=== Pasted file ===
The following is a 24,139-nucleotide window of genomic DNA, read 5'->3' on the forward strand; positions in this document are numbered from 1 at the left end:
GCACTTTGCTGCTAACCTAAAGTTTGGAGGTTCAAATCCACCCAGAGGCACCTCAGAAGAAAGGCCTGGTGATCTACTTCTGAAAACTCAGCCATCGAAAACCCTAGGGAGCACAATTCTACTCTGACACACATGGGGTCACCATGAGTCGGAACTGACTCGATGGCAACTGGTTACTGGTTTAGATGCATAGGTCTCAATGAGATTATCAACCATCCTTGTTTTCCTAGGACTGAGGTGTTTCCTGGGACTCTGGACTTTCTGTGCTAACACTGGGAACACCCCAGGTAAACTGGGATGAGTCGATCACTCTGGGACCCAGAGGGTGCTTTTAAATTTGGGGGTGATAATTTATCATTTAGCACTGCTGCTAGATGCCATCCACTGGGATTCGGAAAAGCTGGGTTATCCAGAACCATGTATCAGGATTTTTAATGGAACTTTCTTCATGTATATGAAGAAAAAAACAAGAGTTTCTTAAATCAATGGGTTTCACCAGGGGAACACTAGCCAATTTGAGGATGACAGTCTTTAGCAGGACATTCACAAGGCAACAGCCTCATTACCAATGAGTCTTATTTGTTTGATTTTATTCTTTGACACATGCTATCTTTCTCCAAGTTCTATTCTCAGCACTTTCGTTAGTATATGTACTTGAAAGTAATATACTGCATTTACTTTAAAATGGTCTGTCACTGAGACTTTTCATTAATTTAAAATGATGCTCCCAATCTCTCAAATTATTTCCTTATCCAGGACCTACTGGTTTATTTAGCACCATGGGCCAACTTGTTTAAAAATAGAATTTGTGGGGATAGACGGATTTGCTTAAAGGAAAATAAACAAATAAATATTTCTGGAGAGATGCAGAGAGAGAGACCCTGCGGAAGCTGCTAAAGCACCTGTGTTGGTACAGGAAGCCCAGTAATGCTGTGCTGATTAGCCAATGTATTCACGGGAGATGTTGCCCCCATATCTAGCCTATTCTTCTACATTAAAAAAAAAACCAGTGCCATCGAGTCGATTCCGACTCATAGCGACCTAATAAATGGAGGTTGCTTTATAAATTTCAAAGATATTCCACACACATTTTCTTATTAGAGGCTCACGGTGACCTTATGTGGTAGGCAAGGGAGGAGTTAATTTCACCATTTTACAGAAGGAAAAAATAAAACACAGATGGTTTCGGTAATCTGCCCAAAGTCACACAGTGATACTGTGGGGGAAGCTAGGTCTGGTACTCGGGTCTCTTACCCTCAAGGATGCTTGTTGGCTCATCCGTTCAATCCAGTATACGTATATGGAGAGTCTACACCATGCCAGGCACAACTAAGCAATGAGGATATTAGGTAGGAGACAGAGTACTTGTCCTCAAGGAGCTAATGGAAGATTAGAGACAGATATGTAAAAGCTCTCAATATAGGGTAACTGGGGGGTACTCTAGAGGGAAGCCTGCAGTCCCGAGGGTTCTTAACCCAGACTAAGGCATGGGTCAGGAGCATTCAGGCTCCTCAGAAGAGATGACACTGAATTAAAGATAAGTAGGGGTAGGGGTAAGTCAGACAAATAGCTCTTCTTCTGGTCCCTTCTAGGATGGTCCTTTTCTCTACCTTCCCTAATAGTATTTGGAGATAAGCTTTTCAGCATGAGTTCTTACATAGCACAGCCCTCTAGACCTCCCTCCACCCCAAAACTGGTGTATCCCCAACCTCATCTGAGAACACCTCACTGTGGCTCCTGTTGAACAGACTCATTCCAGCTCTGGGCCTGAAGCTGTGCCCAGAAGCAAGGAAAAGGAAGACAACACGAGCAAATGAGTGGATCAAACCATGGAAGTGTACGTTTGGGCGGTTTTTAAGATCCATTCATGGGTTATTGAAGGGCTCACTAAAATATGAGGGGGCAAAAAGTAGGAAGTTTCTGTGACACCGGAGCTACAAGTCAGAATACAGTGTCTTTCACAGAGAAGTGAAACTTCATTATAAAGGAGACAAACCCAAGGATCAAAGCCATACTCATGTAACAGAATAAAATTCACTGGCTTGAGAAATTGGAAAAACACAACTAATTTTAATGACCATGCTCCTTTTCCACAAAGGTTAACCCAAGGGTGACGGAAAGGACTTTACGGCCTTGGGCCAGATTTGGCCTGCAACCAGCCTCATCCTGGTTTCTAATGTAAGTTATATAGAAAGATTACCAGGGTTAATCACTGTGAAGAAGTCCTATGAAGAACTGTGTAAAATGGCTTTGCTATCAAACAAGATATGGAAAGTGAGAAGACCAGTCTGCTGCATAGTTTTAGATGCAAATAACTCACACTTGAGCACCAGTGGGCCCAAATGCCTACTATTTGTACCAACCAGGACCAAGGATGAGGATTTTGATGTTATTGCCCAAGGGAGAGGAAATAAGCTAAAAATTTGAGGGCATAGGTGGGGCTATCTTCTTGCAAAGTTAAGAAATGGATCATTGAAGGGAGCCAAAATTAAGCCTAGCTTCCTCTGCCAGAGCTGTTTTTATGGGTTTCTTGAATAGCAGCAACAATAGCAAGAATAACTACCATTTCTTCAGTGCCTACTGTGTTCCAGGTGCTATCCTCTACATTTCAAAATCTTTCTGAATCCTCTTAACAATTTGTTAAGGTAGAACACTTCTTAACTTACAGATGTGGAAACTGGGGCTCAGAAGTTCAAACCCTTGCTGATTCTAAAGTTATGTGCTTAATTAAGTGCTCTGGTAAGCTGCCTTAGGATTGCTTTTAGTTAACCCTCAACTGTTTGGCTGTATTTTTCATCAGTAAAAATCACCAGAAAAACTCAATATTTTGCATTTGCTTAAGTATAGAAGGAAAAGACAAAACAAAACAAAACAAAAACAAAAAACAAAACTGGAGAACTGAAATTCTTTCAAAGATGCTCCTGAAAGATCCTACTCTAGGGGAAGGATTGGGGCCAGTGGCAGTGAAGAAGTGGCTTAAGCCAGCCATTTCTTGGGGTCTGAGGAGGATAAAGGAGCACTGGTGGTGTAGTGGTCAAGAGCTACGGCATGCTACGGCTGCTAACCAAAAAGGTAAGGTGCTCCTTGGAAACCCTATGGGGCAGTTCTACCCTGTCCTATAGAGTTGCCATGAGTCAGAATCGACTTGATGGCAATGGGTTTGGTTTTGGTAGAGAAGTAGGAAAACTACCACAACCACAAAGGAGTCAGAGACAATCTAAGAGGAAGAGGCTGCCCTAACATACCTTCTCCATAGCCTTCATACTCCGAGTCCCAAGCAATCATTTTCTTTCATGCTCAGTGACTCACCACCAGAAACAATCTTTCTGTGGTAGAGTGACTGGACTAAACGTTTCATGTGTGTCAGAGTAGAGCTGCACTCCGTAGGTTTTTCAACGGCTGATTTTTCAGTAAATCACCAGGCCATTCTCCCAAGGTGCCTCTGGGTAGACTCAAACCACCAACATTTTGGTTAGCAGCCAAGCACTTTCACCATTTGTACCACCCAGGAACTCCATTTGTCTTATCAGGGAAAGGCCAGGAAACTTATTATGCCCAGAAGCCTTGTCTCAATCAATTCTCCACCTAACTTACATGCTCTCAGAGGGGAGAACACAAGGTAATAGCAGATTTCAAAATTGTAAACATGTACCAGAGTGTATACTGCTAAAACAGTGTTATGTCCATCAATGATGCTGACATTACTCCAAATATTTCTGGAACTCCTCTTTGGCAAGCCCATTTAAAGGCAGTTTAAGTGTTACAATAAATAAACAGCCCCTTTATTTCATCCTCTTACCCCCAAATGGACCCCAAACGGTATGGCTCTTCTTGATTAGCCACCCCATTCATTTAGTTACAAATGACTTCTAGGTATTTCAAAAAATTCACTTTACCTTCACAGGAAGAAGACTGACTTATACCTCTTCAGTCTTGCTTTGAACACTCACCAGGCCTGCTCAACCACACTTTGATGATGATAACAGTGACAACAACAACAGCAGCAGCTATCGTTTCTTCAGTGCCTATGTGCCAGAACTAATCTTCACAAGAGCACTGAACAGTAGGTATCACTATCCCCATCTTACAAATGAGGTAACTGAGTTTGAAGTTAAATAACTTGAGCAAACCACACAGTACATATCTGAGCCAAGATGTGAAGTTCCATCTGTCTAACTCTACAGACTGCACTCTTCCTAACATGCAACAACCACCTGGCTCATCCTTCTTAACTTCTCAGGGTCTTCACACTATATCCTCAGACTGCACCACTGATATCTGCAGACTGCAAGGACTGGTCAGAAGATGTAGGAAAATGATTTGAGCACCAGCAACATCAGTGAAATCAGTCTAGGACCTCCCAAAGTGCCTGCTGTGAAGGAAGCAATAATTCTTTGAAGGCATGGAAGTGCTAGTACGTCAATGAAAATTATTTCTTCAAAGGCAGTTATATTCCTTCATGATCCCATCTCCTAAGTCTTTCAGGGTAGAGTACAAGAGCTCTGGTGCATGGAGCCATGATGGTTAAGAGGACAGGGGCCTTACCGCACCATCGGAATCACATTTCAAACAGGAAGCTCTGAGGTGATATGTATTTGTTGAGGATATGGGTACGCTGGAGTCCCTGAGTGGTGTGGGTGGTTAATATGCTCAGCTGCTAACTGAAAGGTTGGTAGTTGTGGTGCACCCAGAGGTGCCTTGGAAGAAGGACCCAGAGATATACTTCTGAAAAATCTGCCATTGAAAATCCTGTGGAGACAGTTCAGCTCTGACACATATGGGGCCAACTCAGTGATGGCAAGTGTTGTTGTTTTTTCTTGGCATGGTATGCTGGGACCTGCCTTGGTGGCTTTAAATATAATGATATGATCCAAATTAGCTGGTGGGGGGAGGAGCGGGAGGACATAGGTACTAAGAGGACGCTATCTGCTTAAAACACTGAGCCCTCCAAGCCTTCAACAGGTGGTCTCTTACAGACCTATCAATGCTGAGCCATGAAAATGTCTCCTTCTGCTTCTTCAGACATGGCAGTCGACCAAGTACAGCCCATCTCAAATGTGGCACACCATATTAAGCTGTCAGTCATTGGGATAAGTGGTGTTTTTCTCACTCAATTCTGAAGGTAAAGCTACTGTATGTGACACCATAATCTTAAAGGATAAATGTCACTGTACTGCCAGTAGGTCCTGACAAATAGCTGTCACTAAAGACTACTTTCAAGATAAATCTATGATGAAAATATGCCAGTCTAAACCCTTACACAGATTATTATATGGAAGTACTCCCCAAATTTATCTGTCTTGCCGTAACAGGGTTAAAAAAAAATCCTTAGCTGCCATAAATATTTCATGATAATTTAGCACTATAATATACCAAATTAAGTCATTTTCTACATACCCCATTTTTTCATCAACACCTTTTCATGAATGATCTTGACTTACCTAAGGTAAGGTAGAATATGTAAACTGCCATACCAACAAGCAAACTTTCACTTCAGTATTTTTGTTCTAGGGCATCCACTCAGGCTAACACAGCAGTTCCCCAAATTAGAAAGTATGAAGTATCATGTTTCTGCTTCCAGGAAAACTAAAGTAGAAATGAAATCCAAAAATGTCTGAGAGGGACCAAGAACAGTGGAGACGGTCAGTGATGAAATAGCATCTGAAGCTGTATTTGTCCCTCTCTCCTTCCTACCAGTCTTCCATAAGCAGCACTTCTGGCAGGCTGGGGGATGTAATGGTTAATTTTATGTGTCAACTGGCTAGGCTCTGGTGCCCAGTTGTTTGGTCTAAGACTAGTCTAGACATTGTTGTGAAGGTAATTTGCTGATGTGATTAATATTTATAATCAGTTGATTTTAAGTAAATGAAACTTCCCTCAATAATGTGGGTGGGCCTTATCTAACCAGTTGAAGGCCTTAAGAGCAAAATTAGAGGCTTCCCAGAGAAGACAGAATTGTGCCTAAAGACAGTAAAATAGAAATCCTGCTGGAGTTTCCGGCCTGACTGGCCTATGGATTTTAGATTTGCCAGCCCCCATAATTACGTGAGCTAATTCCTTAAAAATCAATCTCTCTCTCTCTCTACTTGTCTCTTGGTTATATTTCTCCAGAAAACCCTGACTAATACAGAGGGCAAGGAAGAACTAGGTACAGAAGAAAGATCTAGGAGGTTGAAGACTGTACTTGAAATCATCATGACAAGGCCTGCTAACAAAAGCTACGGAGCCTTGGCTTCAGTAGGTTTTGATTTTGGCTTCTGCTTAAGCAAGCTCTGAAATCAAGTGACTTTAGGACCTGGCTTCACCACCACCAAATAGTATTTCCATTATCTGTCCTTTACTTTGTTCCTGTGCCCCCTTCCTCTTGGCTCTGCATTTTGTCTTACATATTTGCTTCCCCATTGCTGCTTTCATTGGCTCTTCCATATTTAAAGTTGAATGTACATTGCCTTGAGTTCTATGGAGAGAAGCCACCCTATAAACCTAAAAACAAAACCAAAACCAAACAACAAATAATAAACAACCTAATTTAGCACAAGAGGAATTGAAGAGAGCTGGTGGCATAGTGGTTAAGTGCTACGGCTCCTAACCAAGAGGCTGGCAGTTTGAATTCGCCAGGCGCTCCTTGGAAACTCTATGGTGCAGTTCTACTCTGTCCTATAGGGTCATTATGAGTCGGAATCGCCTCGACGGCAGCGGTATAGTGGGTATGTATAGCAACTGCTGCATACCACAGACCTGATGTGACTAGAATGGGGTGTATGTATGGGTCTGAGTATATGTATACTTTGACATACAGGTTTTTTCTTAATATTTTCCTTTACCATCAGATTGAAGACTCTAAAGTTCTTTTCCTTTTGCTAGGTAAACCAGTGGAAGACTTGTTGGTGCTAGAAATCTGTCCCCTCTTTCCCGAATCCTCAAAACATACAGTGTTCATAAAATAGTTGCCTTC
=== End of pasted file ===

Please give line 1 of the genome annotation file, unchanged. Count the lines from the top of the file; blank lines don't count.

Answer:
The following is a 24,139-nucleotide window of genomic DNA, read 5'->3' on the forward strand; positions in this document are numbered from 1 at the left end: